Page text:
Pentax K-1 II vs Sony A7 III
The Pentax K-1 II and the Sony Alpha A7 III are two enthusiast cameras that were officially introduced in February 2018. The K-1 II is a DSLR, while the A7 III is a mirrorless interchangeable lens camera. Both cameras are equipped with a full frame sensor. The Pentax has a resolution of 36.2 megapixels, whereas the Sony provides 24 MP.
Below is an overview of the main specs of the two cameras as a starting point for the comparison.
|Pentax K-1 II||Sony A7 III|
|Digital single lens reflex||Mirrorless system camera|
|Pentax K mount lenses||Sony E mount lenses|
|36.2 MP, Full Frame Sensor||24 MP, Full Frame Sensor|
|1080/60i Video||4K/30p Video|
|ISO 100-819,200||ISO 100-51,200 (50 - 204,800)|
|Optical viewfinder||Electronic viewfinder (2359k dots)|
|3.2 LCD, 1037k dots||3.0 LCD, 922k dots|
|Fully flexible screen (no touchscreen)||Tilting touchscreen|
|4.4 shutter flaps per second||10 shutter flaps per second|
|In-body stabilization||In-body stabilization|
|Weathersealed body||Weathersealed body|
|670 shots per battery charge||610 shots per battery charge|
|137 x 110 x 86 mm, 1010 g||127 x 96 x 74 mm, 650 g|
Going beyond this snapshot of core features and characteristics, what are the differences between the Pentax K-1 II and the Sony Alpha A7 III? Which one should you buy? Read on to find out how these two cameras compare with respect to their body size, their imaging sensors, their shooting features, their input-output connections, and their reception by expert reviewers.
The physical size and weight of the Pentax K-1 II and the Sony A7 III are illustrated in the side-by-side display below. The two cameras are presented according to their relative size. Three consecutive views from the front, the top, and the rear side are shown. All width, height and depth measures are rounded to the nearest millimeter.
The K-1 II can be obtained in two different colors (black, silver), while the A7 III is only available in black.
If the front view area (width x height) of the cameras is taken as an aggregate measure of their size, the Sony A7 III is notably smaller (19 percent) than the Pentax K-1 II. Moreover, the A7 III is substantially lighter (36 percent) than the K-1 II. In this context, it is worth noting that both cameras are splash and dust-proof and can, hence, be used in inclement weather conditions or harsh environments.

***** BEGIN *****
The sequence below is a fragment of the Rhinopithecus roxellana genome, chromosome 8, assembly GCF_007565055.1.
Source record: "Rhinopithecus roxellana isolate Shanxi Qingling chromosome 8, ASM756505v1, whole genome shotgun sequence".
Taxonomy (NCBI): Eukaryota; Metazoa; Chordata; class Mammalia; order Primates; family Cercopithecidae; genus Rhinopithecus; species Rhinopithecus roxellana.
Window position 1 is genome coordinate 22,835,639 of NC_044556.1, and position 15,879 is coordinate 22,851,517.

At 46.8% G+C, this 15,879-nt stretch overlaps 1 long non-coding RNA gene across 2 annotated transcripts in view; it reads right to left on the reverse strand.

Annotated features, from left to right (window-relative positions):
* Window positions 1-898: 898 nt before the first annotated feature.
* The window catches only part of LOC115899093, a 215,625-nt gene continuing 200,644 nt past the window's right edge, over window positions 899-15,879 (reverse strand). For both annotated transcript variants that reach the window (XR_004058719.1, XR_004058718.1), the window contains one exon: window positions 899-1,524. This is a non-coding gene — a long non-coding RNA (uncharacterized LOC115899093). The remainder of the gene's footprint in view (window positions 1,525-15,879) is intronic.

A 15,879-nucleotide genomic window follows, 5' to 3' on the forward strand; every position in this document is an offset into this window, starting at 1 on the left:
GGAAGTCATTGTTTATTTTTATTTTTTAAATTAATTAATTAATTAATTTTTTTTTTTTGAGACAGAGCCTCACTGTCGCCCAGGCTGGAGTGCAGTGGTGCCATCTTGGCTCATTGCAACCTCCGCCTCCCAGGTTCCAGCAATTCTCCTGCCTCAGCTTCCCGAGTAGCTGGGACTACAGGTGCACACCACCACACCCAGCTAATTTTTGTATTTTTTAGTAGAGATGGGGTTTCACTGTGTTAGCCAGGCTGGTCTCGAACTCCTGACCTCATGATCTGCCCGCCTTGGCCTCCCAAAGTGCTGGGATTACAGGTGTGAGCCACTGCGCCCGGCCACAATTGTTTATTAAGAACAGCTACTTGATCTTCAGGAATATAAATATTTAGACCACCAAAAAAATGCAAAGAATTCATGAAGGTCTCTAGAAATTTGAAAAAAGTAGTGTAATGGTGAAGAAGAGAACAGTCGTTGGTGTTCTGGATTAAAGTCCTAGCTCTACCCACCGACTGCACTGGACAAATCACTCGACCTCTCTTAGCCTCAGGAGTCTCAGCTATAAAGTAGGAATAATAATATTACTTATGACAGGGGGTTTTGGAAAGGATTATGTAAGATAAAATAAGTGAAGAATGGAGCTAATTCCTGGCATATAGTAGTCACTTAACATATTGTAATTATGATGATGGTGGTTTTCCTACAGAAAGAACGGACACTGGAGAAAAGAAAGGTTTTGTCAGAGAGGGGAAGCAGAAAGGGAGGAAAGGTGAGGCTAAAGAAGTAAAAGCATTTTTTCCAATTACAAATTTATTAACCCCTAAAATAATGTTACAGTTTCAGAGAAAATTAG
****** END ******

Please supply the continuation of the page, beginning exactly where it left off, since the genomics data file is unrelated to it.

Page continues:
The above size and weight comparisons are to some extent incomplete since they do not consider the interchangeable lenses that both of these cameras require. Hence, you might want to study and compare the specifications of available lenses in order to get the full picture of the size and weight of the two camera systems.
Concerning battery life, the K-1 II gets 670 shots out of its D-LI90 battery, while the A7 III can take 610 images on a single charge of its NP-FZ100 power pack. The power pack in the A7 III can be charged via the USB port, which can be very convenient when travelling.
The following table provides a synthesis of the main physical specifications of the two cameras and other similar ones. If you would like to visualize and compare a different camera combination, just use the right or left arrows in the table to switch to the respective camera. Alternatively, you can also navigate to the CAM-parator app and make your selection from the full list of cameras there.
|Pentax K-1 II||137 mm||110 mm||86 mm||1010 g||670||Y||Feb 2018||1,999|
|Sony A7 III||127 mm||96 mm||74 mm||650 g||610||Y||Feb 2018||1,999|
|Fujifilm X-H1||140 mm||97 mm||86 mm||673 g||310||Y||Feb 2018||1,899|
|Nikon Z6||134 mm||101 mm||67 mm||675 g||310||Y||Aug 2018||1,999|
|Olympus E-5||142 mm||117 mm||75 mm||873 g||750||Y||Sep 2010||1,699|
|Panasonic S1R||149 mm||110 mm||97 mm||1016 g||380||Y||Feb 2019||3,699|
|Panasonic G9||137 mm||97 mm||92 mm||658 g||400||Y||Nov 2017||1,699|
|Panasonic GH5||139 mm||98 mm||87 mm||725 g||410||Y||Jan 2017||1,999|
|Pentax KP||132 mm||101 mm||76 mm||703 g||390||Y||Jan 2017||1,099|
|Pentax K-1||137 mm||110 mm||86 mm||1010 g||760||Y||Feb 2016||1,799|
|Sony A9 II||129 mm||96 mm||76 mm||678 g||690||Y||Oct 2019||4,499|
|Sony A7R III||127 mm||96 mm||74 mm||650 g||650||Y||Oct 2017||3,199|
|Sony A9||127 mm||96 mm||63 mm||673 g||650||Y||Apr 2017||4,499|
|Sony RX10 IV||133 mm||94 mm||145 mm||1095 g||400||Y||Sep 2017||1,699|
|Sony A99 II||143 mm||104 mm||76 mm||849 g||490||Y||Sep 2016||3,199|
|Sony A7 II||127 mm||96 mm||60 mm||599 g||350||Y||Nov 2014||1,999|
Notes: Measurements and pricing do not include easily detachable parts, such as add-on or interchangeable lenses or optional viewfinders.
(1) Number of images that can be taken on a full battery charge according to the CIPA-standard; (2) Official announcement.